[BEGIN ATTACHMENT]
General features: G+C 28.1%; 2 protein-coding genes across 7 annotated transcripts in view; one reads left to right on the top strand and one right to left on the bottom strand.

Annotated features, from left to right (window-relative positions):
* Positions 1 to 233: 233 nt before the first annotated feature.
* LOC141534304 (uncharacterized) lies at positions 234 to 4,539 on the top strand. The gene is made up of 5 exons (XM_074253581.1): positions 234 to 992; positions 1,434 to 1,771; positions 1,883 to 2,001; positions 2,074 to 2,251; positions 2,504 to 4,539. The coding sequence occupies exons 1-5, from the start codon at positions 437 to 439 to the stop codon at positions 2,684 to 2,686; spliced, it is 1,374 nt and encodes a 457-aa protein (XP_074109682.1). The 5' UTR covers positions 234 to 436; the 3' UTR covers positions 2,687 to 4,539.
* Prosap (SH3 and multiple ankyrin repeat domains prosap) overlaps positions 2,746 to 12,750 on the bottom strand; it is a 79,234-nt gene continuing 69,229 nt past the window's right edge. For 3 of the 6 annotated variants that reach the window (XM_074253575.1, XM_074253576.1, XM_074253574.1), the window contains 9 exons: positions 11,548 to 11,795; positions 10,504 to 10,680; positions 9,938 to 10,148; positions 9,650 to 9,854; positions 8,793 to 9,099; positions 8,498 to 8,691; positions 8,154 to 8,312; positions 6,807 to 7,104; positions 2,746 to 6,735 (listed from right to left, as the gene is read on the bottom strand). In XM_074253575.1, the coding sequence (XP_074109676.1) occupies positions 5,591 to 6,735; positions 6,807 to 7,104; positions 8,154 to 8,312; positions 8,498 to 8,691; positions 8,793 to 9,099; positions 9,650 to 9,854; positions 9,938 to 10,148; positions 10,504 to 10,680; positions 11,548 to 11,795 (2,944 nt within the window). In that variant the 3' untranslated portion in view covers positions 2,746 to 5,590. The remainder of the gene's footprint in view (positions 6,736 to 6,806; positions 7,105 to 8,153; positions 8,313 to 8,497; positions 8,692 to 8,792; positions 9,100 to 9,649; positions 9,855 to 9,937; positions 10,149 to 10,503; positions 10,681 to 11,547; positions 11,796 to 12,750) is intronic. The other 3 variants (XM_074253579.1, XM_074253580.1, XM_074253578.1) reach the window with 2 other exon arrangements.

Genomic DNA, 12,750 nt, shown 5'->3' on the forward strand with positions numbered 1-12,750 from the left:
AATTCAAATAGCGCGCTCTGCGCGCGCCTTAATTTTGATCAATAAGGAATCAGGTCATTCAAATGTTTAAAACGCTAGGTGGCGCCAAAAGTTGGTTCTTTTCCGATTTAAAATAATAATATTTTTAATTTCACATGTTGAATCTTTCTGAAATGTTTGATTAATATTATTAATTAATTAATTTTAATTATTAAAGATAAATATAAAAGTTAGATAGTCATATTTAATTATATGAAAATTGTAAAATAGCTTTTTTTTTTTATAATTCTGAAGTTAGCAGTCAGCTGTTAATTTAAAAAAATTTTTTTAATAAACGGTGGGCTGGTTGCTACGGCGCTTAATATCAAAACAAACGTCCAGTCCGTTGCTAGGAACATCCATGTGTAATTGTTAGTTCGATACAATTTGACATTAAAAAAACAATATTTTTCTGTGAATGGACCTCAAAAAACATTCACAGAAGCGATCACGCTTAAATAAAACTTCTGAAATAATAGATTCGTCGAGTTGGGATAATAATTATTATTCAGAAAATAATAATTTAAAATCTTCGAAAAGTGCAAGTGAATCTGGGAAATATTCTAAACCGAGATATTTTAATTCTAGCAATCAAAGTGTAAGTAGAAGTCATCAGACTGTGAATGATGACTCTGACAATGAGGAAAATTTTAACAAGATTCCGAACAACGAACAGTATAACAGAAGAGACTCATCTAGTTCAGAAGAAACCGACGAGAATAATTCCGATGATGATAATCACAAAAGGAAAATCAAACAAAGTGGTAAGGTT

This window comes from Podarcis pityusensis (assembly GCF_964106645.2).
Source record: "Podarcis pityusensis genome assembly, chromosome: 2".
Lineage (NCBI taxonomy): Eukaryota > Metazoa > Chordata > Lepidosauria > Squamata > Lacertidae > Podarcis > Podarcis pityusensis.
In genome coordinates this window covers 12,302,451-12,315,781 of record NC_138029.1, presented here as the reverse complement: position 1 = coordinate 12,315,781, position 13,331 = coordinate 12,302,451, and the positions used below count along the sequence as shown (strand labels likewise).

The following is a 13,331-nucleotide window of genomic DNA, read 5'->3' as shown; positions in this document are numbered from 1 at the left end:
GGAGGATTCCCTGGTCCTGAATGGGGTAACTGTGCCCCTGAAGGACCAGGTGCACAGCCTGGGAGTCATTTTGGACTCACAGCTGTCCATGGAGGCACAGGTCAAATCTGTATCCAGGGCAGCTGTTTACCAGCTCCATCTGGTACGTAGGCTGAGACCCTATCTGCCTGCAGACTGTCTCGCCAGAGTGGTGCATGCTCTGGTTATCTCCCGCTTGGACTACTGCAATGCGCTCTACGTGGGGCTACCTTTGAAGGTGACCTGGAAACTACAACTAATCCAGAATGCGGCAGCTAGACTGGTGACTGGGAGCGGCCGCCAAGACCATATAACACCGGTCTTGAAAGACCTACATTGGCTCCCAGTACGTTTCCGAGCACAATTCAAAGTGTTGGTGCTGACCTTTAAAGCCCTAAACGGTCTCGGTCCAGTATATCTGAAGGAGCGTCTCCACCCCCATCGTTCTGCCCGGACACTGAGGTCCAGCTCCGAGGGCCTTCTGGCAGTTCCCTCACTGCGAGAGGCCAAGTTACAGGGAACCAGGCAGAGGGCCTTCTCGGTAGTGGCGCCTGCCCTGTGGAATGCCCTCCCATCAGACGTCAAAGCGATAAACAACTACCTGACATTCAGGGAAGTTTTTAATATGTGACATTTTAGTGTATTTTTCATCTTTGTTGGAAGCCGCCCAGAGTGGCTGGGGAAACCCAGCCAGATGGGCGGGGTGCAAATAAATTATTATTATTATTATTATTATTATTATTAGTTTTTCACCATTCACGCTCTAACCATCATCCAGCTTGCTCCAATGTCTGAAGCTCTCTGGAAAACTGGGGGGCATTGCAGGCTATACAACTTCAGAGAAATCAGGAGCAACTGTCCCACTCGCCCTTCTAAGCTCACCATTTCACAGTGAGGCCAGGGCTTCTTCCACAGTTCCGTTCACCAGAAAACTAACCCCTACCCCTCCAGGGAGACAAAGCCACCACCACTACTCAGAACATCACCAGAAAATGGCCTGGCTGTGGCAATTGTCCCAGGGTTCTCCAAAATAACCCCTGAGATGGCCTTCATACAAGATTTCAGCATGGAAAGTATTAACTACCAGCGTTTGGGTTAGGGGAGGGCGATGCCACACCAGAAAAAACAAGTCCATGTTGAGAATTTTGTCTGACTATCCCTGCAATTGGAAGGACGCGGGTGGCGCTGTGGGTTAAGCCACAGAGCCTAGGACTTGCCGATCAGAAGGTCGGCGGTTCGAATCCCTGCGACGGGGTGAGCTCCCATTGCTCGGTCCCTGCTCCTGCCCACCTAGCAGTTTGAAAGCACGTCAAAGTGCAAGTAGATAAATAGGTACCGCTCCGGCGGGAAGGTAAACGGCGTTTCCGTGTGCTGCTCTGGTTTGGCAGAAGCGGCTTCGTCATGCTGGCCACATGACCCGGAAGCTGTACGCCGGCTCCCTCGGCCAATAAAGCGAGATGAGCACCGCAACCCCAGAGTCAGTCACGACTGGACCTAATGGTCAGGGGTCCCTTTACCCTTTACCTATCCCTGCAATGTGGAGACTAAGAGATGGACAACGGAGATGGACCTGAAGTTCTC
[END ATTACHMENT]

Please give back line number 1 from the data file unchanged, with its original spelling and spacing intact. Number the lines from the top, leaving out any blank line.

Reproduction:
General features: G+C 28.1%; 2 protein-coding genes across 7 annotated transcripts in view; one reads left to right on the top strand and one right to left on the bottom strand.